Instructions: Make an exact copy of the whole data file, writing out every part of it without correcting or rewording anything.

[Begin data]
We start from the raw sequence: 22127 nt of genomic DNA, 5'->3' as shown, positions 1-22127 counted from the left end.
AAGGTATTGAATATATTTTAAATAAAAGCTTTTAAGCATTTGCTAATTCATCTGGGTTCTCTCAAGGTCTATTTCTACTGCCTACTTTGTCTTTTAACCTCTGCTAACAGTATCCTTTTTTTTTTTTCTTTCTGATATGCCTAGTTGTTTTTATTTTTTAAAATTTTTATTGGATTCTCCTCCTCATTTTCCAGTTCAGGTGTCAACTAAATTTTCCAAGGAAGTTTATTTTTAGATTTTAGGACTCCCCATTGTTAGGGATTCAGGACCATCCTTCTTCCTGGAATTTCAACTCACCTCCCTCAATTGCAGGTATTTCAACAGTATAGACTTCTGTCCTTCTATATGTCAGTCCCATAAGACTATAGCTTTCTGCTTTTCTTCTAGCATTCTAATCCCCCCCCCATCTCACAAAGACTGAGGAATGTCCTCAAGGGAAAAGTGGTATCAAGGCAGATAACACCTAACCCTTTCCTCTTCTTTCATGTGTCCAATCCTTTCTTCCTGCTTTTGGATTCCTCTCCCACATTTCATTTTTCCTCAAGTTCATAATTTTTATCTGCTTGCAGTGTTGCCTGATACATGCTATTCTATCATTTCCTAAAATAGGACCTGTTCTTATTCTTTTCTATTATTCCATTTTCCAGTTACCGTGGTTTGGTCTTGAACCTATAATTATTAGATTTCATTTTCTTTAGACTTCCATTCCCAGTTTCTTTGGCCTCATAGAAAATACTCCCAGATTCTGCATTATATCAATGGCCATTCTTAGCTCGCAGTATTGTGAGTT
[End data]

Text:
We start from the raw sequence: 22127 nt of genomic DNA, 5'->3' as shown, positions 1-22127 counted from the left end.
AAGGTATTGAATATATTTTAAATAAAAGCTTTTAAGCATTTGCTAATTCATCTGGGTTCTCTCAAGGTCTATTTCTACTGCCTACTTTGTCTTTTAACCTCTGCTAACAGTATCCTTTTTTTTTTTTCTTTCTGATATGCCTAGTTGTTTTTATTTTTTAAAATTTTTATTGGATTCTCCTCCTCATTTTCCAGTTCAGGTGTCAACTAAATTTTCCAAGGAAGTTTATTTTTAGATTTTAGGACTCCCCATTGTTAGGGATTCAGGACCATCCTTCTTCCTGGAATTTCAACTCACCTCCCTCAATTGCAGGTATTTCAACAGTATAGACTTCTGTCCTTCTATATGTCAGTCCCATAAGACTATAGCTTTCTGCTTTTCTTCTAGCATTCTAATCCCCCCCCCATCTCACAAAGACTGAGGAATGTCCTCAAGGGAAAAGTGGTATCAAGGCAGATAACACCTAACCCTTTCCTCTTCTTTCATGTGTCCAATCCTTTCTTCCTGCTTTTGGATTCCTCTCCCACATTTCATTTTTCCTCAAGTTCATAATTTTTATCTGCTTGCAGTGTTGCCTGATACATGCTATTCTATCATTTCCTAAAATAGGACCTGTTCTTATTCTTTTCTATTATTCCATTTTCCAGTTACCGTGGTTTGGTCTTGAACCTATAATTATTAGATTTCATTTTCTTTAGACTTCCATTCCCAGTTTCTTTGGCCTCATAGAAAATACTCCCAGATTCTGCATTATATCAATGGCCATTCTTAGCTCGCAGTATTGTGAGTT